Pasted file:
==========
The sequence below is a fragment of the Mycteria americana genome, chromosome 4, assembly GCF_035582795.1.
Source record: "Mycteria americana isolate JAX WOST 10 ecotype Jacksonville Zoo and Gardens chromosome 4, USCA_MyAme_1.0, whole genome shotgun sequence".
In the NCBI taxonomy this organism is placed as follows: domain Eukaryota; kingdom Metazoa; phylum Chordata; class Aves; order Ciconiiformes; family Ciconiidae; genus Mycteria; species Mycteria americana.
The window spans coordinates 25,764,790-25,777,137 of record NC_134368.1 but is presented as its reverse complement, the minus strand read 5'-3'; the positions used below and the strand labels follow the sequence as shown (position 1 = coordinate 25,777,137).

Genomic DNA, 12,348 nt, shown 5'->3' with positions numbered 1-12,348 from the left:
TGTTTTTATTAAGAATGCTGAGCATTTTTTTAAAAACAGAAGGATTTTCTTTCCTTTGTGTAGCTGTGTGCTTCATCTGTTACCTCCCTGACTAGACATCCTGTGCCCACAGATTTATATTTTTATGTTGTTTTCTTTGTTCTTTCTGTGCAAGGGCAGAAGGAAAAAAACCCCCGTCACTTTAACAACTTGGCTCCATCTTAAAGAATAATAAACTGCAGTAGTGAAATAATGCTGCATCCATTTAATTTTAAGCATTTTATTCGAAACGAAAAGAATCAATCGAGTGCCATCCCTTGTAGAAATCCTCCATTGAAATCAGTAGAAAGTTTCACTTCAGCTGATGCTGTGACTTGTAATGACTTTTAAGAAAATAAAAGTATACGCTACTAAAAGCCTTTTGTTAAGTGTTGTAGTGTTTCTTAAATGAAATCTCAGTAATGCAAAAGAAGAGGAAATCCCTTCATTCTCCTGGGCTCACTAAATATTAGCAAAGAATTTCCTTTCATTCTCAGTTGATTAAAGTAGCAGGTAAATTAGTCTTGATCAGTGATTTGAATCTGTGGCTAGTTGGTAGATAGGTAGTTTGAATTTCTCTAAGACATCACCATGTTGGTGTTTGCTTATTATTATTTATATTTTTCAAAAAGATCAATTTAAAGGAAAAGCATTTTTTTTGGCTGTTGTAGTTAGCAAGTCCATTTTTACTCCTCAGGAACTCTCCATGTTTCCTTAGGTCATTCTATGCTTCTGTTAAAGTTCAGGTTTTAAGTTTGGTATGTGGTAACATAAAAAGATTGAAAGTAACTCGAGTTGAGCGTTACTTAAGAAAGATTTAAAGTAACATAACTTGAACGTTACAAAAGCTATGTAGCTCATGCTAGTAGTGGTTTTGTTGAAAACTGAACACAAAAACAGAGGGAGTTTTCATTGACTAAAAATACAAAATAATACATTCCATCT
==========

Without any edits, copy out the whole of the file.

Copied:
The sequence below is a fragment of the Mycteria americana genome, chromosome 4, assembly GCF_035582795.1.
Source record: "Mycteria americana isolate JAX WOST 10 ecotype Jacksonville Zoo and Gardens chromosome 4, USCA_MyAme_1.0, whole genome shotgun sequence".
In the NCBI taxonomy this organism is placed as follows: domain Eukaryota; kingdom Metazoa; phylum Chordata; class Aves; order Ciconiiformes; family Ciconiidae; genus Mycteria; species Mycteria americana.
The window spans coordinates 25,764,790-25,777,137 of record NC_134368.1 but is presented as its reverse complement, the minus strand read 5'-3'; the positions used below and the strand labels follow the sequence as shown (position 1 = coordinate 25,777,137).

Genomic DNA, 12,348 nt, shown 5'->3' with positions numbered 1-12,348 from the left:
TGTTTTTATTAAGAATGCTGAGCATTTTTTTAAAAACAGAAGGATTTTCTTTCCTTTGTGTAGCTGTGTGCTTCATCTGTTACCTCCCTGACTAGACATCCTGTGCCCACAGATTTATATTTTTATGTTGTTTTCTTTGTTCTTTCTGTGCAAGGGCAGAAGGAAAAAAACCCCCGTCACTTTAACAACTTGGCTCCATCTTAAAGAATAATAAACTGCAGTAGTGAAATAATGCTGCATCCATTTAATTTTAAGCATTTTATTCGAAACGAAAAGAATCAATCGAGTGCCATCCCTTGTAGAAATCCTCCATTGAAATCAGTAGAAAGTTTCACTTCAGCTGATGCTGTGACTTGTAATGACTTTTAAGAAAATAAAAGTATACGCTACTAAAAGCCTTTTGTTAAGTGTTGTAGTGTTTCTTAAATGAAATCTCAGTAATGCAAAAGAAGAGGAAATCCCTTCATTCTCCTGGGCTCACTAAATATTAGCAAAGAATTTCCTTTCATTCTCAGTTGATTAAAGTAGCAGGTAAATTAGTCTTGATCAGTGATTTGAATCTGTGGCTAGTTGGTAGATAGGTAGTTTGAATTTCTCTAAGACATCACCATGTTGGTGTTTGCTTATTATTATTTATATTTTTCAAAAAGATCAATTTAAAGGAAAAGCATTTTTTTTGGCTGTTGTAGTTAGCAAGTCCATTTTTACTCCTCAGGAACTCTCCATGTTTCCTTAGGTCATTCTATGCTTCTGTTAAAGTTCAGGTTTTAAGTTTGGTATGTGGTAACATAAAAAGATTGAAAGTAACTCGAGTTGAGCGTTACTTAAGAAAGATTTAAAGTAACATAACTTGAACGTTACAAAAGCTATGTAGCTCATGCTAGTAGTGGTTTTGTTGAAAACTGAACACAAAAACAGAGGGAGTTTTCATTGACTAAAAATACAAAATAATACATTCCATCT